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Top 8 Highlights from the first day of the RHS Urban Show

by | 18 Apr 24 | News

RHS Urban Show

Concrete jungles? Not anymore. There’s a growing eagerness to transform grey city surroundings into green oases bursting with wildlife. Cottoning onto the rising number of urban gardeners, the RHS has launched its first Urban Show, now taking place at Depot Mayfield.  

It’s been in the works for a few years and is part of the RHS’ strategy to reach out to more gardeners in urban environments, says show manager Lex Falleyn.  

Take a look at a few of our highlights after visiting the RHS’ new show on opening day: 

1 It’s the RHS’ first large scale indoor show 

It might have been a wet start to the year, but that’s not a problem for those building gardens at the RHS Urban Show. A far cry from the vast grounds of the Royal Hospital Chelsea or Hampton Court Palace, Depot Mayfield – with its industrial heritage – brings urban gardening literally under one roof to create the RHS’ first large scale indoor show.  


2 And it boasts one of the largest indoor forests 

At 286sqm and six metres high, Nathan Webster’s Indoor Urban Forest is one of the UK’s largest of its kind. Inspired by Britain’s forests, Webster – last year’s RHS Young Designer of the Year – has incorporated 23 trees into the exhibit, including Pinus sylvestris and Betula nigra. It highlights the health and wellbeing benefits of urban foresting and the need to protect existing forests – and the eerie ‘fog’ surrounding the space, which makes it look like the Forbidden Forest from the Harry Potter series, is bound to make it a popular attraction at the show. 

3 A robotic dog duo working to improve biodiversity 

We’re not kidding. A pair of robotic detection dogs are stealing the limelight on The Wider Web exhibit by the University of Plymouth and designer Kenny Wilding-Raybould, one of Pro Landscaper’s 30 Under 30: The Next Generation winners who has founded the Grown That Way collective. 

Ellie and Elmo can collect data from plants and soil, which could be used in real-world settings to increase biodiversity, amongst other benefits. Hydroponics and the use of drone imagery were also being demonstrated, showing how technology and nature can work hand in hand. 

4 Different microclimates and pay brackets being considered 

No exhibit showcased this more than Jason Williams’ RHS City Spaces: Cloudscape, which brought together students from Manchester Metropolitan University’s Rise programme and Notcutts Garden Centre to create seven – yes, seven – different gardens. This included four balconies – facing north, south, east and west – a north-facing space, a rented patio, an urban farm and a communal garden.  

“Chelsea is aspirational; I wanted these spaces to be inspirational,” says Williams, also known as the Cloud Gardener, who started documenting the transformation of his 18th floor balcony garden on social media during lockdown.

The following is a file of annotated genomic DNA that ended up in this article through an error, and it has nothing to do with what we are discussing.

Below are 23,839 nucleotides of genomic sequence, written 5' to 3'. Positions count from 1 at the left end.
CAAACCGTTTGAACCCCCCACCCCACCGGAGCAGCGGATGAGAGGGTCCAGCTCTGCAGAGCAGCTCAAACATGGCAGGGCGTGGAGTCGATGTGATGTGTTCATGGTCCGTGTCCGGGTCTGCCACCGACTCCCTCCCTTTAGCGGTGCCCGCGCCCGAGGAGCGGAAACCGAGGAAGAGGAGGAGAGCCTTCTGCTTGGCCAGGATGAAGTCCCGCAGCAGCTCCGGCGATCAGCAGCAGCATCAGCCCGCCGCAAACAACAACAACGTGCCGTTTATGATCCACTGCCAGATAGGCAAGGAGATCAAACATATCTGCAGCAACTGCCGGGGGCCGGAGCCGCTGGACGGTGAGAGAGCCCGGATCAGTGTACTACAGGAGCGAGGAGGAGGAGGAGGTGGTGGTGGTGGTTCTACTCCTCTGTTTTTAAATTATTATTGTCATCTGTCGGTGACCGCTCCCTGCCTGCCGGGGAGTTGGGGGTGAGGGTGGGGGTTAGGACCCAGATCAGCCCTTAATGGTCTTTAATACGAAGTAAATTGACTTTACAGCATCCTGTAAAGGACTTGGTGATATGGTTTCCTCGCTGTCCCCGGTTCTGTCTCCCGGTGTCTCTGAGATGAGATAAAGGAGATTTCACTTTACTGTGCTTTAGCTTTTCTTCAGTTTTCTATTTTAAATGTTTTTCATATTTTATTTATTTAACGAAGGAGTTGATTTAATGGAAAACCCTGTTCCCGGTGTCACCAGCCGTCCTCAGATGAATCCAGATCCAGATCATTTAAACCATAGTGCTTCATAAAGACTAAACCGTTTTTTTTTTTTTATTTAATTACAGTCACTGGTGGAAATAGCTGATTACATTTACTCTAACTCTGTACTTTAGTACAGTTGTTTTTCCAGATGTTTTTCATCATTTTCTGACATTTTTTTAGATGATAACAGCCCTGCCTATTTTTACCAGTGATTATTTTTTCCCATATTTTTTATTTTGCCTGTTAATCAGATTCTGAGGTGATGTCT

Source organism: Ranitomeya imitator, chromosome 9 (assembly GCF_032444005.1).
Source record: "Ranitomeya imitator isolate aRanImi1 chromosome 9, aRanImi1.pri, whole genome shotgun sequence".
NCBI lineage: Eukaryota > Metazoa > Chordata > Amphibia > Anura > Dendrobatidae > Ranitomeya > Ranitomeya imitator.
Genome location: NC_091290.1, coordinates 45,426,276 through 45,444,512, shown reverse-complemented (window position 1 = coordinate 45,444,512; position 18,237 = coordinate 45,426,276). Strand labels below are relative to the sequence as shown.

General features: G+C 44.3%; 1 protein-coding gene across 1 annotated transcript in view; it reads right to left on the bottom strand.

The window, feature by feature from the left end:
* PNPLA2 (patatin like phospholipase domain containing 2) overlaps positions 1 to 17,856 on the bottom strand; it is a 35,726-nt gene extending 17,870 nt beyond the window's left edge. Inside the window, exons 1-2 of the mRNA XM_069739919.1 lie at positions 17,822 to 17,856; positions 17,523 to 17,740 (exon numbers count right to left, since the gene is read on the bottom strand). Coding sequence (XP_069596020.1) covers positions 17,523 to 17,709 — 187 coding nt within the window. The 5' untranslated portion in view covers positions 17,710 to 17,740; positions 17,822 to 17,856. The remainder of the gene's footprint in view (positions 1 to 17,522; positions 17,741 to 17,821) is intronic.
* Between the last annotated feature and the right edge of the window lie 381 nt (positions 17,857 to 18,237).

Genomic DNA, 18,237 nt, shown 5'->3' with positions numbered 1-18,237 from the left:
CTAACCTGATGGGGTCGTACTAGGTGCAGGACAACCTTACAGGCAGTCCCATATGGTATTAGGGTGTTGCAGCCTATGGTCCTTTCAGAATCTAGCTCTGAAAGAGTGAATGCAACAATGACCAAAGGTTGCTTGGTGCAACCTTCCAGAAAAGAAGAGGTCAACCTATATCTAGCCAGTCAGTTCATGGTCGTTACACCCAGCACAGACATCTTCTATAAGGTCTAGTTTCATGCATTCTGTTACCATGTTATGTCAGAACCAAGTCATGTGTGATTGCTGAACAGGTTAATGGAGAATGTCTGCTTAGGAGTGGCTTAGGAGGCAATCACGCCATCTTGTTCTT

The maximum budget for the balconies was just £500, to show what can be achieved on a small budget. The north-facing garden shows what can be realised in a small space, whilst the allotment and communal garden act as a wakeup call to developers for what could be included. The Plant Co-operative, which partnered with Williams for the communal garden, already works with local developers.

5 Exhibits are being reused or relocated 

Take Emma Tipping’s Pub Garden which, following a competition, will be relocated to The Star Inn, Salford. The container garden has been designed to be “versatile” to ensure it can be easily moved to its permanent home, says Tipping. Hardy, tolerant, low maintenance plants will help lighten the load on employees to care for the space, and bee murals are a nod to the Mancunian location. 


6 Tinie Tempah talking about the benefits of nature 

Musician Tinie Tempah joined Tom Massey on the Main Stage to talk about his own experience with gardening and nature, and how working with Massey on various projects has developed his horticultural knowledge. The two have come together to create Chase Distillery’s bar at the show, surrounded by greenery and highlighting Chase’s own desire to bring the countryside into urban areas.  


RHS Urban Show7 It forms part of the RHS’ 220th year celebrations 

The Royal Horticultural Society is hitting a significant milestone this year, having celebrated horticulture for more than two centuries. The launch of its RHS Urban Show marks yet another step in bringing together people and horticulturists from all walks of life, be it through its five majestic gardens, its prestigious flower shows, and now through an event that allows even those with gardens the size of postage stamps or simply a windowsill to still be gardeners. 


Mayfield Park8 The fitting Mancunian venue 

Depot Mayfield sits within the first park in the city of Manchester for more than 100 years. What was once a derelict brownfield site is now the 6.5-acre Mayfield Park, which forms the centrepiece of a wider development of the area and the start of a series of green corridors spanning further afield. 

To celebrate its iconic location, there’s even an art installation and exhibition of historic botanical fabrics showcasing the past, present and future of Mayfield to coincide with the first RHS Urban Show, displayed in a former railway arch next to the venue. 

Better yet, visitors can take the opportunity to explore the park before or after the show and see for themselves the benefits of urban greening. 

The RHS Urban Show is taking place until 21 April at Depot Mayfield in Manchester. 

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